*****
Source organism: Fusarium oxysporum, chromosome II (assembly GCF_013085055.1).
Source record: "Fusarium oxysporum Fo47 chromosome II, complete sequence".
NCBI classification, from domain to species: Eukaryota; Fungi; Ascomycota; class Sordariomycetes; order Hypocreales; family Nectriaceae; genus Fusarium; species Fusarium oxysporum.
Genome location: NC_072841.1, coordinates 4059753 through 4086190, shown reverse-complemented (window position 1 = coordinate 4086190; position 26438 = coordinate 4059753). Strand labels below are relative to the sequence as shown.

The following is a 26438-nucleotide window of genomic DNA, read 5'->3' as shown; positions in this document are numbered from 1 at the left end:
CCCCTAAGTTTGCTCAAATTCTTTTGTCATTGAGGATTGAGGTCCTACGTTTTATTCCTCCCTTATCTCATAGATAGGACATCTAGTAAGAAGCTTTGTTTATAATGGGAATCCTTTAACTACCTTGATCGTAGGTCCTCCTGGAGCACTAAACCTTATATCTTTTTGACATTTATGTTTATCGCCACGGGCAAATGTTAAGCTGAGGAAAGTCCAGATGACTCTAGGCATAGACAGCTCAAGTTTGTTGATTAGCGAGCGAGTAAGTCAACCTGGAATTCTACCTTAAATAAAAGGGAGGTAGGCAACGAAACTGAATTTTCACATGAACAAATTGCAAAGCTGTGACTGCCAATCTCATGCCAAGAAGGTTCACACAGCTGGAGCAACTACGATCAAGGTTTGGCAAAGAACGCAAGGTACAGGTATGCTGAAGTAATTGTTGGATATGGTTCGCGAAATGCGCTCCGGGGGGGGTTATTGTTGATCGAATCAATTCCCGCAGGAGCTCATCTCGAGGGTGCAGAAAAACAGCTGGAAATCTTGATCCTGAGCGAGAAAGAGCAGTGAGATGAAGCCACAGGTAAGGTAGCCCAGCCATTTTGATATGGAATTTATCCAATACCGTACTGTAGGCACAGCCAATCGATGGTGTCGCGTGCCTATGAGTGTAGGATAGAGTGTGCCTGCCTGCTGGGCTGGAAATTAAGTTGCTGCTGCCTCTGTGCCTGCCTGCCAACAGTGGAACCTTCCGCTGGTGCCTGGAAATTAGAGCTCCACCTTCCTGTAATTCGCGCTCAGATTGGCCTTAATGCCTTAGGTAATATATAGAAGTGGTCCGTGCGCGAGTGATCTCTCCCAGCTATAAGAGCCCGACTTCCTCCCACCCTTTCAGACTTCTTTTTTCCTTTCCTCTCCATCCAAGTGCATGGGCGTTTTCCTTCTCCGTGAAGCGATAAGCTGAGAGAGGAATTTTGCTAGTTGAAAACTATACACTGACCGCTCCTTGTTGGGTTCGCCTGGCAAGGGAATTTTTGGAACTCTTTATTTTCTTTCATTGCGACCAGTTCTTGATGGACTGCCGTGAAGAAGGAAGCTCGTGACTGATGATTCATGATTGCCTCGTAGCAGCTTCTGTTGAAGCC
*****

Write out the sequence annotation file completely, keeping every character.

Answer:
Source organism: Fusarium oxysporum, chromosome II (assembly GCF_013085055.1).
Source record: "Fusarium oxysporum Fo47 chromosome II, complete sequence".
NCBI classification, from domain to species: Eukaryota; Fungi; Ascomycota; class Sordariomycetes; order Hypocreales; family Nectriaceae; genus Fusarium; species Fusarium oxysporum.
Genome location: NC_072841.1, coordinates 4059753 through 4086190, shown reverse-complemented (window position 1 = coordinate 4086190; position 26438 = coordinate 4059753). Strand labels below are relative to the sequence as shown.

The following is a 26438-nucleotide window of genomic DNA, read 5'->3' as shown; positions in this document are numbered from 1 at the left end:
CCCCTAAGTTTGCTCAAATTCTTTTGTCATTGAGGATTGAGGTCCTACGTTTTATTCCTCCCTTATCTCATAGATAGGACATCTAGTAAGAAGCTTTGTTTATAATGGGAATCCTTTAACTACCTTGATCGTAGGTCCTCCTGGAGCACTAAACCTTATATCTTTTTGACATTTATGTTTATCGCCACGGGCAAATGTTAAGCTGAGGAAAGTCCAGATGACTCTAGGCATAGACAGCTCAAGTTTGTTGATTAGCGAGCGAGTAAGTCAACCTGGAATTCTACCTTAAATAAAAGGGAGGTAGGCAACGAAACTGAATTTTCACATGAACAAATTGCAAAGCTGTGACTGCCAATCTCATGCCAAGAAGGTTCACACAGCTGGAGCAACTACGATCAAGGTTTGGCAAAGAACGCAAGGTACAGGTATGCTGAAGTAATTGTTGGATATGGTTCGCGAAATGCGCTCCGGGGGGGGTTATTGTTGATCGAATCAATTCCCGCAGGAGCTCATCTCGAGGGTGCAGAAAAACAGCTGGAAATCTTGATCCTGAGCGAGAAAGAGCAGTGAGATGAAGCCACAGGTAAGGTAGCCCAGCCATTTTGATATGGAATTTATCCAATACCGTACTGTAGGCACAGCCAATCGATGGTGTCGCGTGCCTATGAGTGTAGGATAGAGTGTGCCTGCCTGCTGGGCTGGAAATTAAGTTGCTGCTGCCTCTGTGCCTGCCTGCCAACAGTGGAACCTTCCGCTGGTGCCTGGAAATTAGAGCTCCACCTTCCTGTAATTCGCGCTCAGATTGGCCTTAATGCCTTAGGTAATATATAGAAGTGGTCCGTGCGCGAGTGATCTCTCCCAGCTATAAGAGCCCGACTTCCTCCCACCCTTTCAGACTTCTTTTTTCCTTTCCTCTCCATCCAAGTGCATGGGCGTTTTCCTTCTCCGTGAAGCGATAAGCTGAGAGAGGAATTTTGCTAGTTGAAAACTATACACTGACCGCTCCTTGTTGGGTTCGCCTGGCAAGGGAATTTTTGGAACTCTTTATTTTCTTTCATTGCGACCAGTTCTTGATGGACTGCCGTGAAGAAGGAAGCTCGTGACTGATGATTCATGATTGCCTCGTAGCAGCTTCTGTTGAAGCC